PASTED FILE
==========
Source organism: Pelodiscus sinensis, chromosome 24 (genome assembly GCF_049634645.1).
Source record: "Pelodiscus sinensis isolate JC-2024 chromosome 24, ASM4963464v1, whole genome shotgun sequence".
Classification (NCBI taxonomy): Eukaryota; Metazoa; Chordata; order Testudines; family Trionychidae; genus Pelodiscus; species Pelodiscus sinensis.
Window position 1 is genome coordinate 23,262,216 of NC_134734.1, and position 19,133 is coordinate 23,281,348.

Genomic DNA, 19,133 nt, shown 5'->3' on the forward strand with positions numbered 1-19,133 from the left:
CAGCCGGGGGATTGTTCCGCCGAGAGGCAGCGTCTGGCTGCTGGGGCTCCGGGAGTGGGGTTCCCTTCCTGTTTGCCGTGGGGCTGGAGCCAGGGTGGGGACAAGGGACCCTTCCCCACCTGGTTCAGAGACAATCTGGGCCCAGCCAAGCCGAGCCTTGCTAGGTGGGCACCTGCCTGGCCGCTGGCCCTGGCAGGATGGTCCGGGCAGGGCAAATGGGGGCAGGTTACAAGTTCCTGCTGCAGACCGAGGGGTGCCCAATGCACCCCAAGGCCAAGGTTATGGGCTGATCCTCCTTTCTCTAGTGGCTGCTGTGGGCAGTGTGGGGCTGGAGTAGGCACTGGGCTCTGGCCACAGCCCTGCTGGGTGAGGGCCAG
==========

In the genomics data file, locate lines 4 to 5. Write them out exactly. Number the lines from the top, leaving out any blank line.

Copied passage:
Window position 1 is genome coordinate 23,262,216 of NC_134734.1, and position 19,133 is coordinate 23,281,348.

Genomic DNA, 19,133 nt, shown 5'->3' on the forward strand with positions numbered 1-19,133 from the left: